Traffic island

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A traffic island in Wagga Wagga, New South Wales, Australia

A traffic island is a solid or painted object in a road that channels traffic. It can also be a narrow strip of island between roads that intersect at an acute angle. If the island uses road markings only, without raised curbs or other physical obstructions, it is called a painted island or (especially in the UK) ghost island. Traffic islands can be used to reduce the speed of cars driving through,[1] or to provide a central refuge to pedestrians crossing the road.

Traffic island in Lisbon, Portugal

When traffic islands are longer, they are instead called traffic medians, a strip in the middle of a road, serving the divider function over a much longer distance.[2]

Some traffic islands may serve as refuge islands for pedestrians. Traffic islands are often used at partially blind intersections on back-streets to prevent cars from cutting a corner with potentially dangerous results, or to prevent some movements totally, for traffic safety or traffic calming reasons.[3]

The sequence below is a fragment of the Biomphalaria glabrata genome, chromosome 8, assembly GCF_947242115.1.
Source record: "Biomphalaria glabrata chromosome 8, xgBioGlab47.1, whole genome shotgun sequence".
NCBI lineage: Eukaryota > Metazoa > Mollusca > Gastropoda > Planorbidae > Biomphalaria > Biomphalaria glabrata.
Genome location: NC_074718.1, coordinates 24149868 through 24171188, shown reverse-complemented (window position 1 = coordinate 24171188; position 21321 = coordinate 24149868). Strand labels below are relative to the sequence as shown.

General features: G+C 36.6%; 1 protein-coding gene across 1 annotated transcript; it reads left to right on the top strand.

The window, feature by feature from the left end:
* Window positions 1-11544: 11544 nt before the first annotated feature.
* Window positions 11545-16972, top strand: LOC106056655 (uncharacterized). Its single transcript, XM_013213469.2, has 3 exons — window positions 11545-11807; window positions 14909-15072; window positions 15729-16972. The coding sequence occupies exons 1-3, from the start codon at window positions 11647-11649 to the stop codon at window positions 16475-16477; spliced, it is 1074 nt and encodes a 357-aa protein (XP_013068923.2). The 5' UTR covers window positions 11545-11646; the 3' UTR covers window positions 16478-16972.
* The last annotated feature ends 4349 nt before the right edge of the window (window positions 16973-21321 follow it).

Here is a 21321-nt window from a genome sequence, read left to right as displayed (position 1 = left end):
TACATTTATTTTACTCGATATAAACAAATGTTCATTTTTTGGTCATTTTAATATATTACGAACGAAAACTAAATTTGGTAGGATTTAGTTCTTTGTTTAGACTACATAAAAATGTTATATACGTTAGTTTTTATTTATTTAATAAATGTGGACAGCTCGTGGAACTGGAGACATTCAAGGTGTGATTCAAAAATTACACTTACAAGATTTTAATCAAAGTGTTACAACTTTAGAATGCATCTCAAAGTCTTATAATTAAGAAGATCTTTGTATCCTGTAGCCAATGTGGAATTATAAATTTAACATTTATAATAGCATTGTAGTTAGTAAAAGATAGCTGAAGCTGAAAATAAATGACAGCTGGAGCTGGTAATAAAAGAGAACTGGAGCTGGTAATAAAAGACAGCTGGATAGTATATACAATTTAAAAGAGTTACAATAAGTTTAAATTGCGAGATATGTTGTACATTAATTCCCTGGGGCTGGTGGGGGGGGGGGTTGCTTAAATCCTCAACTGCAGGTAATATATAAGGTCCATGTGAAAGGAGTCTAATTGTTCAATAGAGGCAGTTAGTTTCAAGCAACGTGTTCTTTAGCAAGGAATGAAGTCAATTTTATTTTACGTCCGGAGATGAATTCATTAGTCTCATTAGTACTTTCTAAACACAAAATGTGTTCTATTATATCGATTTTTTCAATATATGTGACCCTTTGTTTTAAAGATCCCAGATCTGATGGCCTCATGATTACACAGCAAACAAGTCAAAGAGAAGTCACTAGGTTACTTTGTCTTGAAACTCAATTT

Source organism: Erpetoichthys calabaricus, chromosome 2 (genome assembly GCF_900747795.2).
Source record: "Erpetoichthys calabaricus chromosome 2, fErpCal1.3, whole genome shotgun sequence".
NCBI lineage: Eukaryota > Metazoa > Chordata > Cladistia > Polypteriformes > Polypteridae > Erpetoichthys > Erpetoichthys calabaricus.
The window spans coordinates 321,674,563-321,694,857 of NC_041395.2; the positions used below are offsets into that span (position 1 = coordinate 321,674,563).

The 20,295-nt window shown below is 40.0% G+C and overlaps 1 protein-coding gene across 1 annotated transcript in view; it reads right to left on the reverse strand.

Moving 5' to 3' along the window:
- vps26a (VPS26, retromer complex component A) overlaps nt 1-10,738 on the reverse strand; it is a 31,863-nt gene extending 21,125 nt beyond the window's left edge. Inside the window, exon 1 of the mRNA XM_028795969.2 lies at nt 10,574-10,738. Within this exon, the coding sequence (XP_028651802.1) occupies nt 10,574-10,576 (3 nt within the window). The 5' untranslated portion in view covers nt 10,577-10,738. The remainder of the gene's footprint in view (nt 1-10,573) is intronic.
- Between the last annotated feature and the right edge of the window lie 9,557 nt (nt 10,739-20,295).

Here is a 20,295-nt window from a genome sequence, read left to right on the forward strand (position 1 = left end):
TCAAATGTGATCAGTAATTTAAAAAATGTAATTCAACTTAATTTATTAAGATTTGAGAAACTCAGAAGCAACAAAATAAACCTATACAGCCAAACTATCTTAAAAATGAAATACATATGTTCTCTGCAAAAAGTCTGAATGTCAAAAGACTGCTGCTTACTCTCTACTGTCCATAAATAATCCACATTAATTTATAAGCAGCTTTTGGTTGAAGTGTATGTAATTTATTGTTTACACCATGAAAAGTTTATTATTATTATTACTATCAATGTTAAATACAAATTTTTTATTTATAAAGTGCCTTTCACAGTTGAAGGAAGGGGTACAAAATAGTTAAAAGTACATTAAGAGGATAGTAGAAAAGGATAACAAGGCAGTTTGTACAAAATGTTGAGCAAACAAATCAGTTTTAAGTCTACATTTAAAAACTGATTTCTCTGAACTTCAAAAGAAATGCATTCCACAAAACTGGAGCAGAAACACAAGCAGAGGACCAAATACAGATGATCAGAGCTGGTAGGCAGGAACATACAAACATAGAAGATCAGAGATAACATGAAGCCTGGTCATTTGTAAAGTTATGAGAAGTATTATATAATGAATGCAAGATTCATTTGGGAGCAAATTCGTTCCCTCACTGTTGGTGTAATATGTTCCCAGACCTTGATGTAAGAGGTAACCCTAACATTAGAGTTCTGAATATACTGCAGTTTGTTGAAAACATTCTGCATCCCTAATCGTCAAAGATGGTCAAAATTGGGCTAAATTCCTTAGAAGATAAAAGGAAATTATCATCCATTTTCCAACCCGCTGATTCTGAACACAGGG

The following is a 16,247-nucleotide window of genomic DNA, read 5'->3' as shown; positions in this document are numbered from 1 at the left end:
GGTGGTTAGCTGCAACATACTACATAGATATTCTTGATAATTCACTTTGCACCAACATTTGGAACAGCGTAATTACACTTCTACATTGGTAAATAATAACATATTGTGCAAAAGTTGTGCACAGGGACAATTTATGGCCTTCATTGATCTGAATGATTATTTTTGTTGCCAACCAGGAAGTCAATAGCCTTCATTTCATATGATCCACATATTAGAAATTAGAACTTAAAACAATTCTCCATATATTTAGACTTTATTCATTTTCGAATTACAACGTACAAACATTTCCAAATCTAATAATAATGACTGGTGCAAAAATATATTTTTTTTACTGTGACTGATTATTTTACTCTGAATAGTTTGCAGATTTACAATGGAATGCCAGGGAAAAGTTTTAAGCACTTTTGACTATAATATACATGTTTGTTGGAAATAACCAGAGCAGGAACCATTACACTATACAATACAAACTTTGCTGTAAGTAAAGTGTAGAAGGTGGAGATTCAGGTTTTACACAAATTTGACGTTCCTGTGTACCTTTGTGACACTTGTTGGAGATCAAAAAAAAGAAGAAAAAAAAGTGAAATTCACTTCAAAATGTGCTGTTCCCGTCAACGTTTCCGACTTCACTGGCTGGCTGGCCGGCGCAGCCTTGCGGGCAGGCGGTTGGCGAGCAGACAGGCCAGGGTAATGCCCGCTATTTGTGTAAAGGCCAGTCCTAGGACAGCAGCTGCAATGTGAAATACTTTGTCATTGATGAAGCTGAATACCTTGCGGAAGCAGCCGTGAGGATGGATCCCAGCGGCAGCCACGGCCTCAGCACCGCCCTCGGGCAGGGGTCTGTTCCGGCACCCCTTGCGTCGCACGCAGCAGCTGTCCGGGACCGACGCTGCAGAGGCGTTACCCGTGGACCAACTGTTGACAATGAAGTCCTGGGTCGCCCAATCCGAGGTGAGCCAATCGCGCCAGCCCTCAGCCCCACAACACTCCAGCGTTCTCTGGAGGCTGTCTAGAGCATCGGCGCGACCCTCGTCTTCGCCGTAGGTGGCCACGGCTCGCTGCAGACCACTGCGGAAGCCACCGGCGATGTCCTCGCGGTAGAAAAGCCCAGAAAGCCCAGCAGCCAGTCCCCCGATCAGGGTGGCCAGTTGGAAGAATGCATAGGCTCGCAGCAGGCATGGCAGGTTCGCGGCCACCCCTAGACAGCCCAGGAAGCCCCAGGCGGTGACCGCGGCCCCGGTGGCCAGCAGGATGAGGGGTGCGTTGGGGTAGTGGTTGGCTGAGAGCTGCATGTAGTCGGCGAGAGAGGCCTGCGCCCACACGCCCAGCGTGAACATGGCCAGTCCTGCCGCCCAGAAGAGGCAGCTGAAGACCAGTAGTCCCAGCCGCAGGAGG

In certain areas of the United Kingdom, particularly in The Midlands, the term island is often used as a synonym for roundabout.[4]

See also


  1. ^ Steven, Windass (19 October 2015). "When Should Ghost Islands Be Provided at Priority Junctions, and the Application of DMRB Standards on Local Roads in the UK". Archived from the original on 1 March 2018. {{cite journal}}: Cite journal requires |journal= (help)
  2. ^ UK Highways Agency. "Geometric Design of Major/Minor Priority Junctions" (PDF). HMSO. Archived (PDF) from the original on 26 June 2013. Retrieved 31 March 2013.
  3. ^ "Traffic islands not vending zones - Post Courier". 15 November 2017. Archived from the original on 1 March 2018. Retrieved 1 March 2018.
  4. ^ Elkes, Neil (25 August 2016). "Revealed: What is the most dangerous roundabout in Birmingham?". birminghammail. Archived from the original on 2 November 2016. Retrieved 1 March 2018.

External links

Media related to Traffic island at Wikimedia Commons